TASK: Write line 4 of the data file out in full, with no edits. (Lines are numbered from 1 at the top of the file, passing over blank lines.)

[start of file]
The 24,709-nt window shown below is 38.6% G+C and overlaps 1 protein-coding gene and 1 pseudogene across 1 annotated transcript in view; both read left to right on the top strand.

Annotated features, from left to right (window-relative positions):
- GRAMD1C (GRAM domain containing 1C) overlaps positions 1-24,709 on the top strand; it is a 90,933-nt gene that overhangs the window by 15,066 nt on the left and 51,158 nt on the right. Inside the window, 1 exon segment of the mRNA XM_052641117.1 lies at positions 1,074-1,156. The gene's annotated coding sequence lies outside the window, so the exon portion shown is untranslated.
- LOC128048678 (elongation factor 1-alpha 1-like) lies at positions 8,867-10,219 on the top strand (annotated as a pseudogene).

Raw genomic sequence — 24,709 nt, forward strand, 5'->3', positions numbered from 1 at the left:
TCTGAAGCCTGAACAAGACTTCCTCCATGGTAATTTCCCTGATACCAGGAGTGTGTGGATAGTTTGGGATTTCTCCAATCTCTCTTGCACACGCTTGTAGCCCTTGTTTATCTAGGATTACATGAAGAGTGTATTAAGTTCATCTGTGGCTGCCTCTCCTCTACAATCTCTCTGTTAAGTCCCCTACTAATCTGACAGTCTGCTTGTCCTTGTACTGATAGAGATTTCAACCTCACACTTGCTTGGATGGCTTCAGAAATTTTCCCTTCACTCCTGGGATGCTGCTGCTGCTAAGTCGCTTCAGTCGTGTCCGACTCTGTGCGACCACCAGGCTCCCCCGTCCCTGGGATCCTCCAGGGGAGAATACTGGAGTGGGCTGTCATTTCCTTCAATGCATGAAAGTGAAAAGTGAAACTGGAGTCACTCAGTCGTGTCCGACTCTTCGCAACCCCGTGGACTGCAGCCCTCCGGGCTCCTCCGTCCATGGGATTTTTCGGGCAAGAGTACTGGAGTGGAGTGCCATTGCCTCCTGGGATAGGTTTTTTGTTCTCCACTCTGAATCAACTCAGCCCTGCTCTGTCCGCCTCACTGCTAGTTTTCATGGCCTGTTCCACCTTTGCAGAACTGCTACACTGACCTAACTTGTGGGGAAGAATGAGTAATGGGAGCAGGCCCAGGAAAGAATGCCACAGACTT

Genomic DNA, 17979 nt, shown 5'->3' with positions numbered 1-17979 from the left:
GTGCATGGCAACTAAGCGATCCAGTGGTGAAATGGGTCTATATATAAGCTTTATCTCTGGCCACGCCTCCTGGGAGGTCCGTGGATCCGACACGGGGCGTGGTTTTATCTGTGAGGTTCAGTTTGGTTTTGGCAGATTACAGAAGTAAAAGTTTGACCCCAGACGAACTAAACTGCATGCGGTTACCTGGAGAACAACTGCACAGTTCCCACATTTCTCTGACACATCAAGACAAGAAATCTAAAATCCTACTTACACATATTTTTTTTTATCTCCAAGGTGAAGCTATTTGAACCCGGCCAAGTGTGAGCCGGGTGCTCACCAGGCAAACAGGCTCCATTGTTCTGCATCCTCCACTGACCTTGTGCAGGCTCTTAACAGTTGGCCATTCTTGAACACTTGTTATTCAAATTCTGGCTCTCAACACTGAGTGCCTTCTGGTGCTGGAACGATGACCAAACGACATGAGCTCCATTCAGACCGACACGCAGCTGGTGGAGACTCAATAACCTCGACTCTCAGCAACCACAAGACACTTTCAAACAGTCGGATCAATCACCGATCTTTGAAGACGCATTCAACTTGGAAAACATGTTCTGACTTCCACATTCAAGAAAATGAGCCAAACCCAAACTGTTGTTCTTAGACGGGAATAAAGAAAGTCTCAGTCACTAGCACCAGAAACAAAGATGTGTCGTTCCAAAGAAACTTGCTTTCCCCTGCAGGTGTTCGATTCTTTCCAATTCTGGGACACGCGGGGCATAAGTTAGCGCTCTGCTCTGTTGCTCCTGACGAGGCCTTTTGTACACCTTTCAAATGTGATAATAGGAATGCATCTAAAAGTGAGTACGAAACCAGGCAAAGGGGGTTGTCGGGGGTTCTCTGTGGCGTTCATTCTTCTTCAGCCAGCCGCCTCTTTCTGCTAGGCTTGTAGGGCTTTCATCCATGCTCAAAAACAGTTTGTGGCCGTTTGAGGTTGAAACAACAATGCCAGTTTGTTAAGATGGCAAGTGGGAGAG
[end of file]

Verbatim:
- LOC128048678 (elongation factor 1-alpha 1-like) lies at positions 8,867-10,219 on the top strand (annotated as a pseudogene).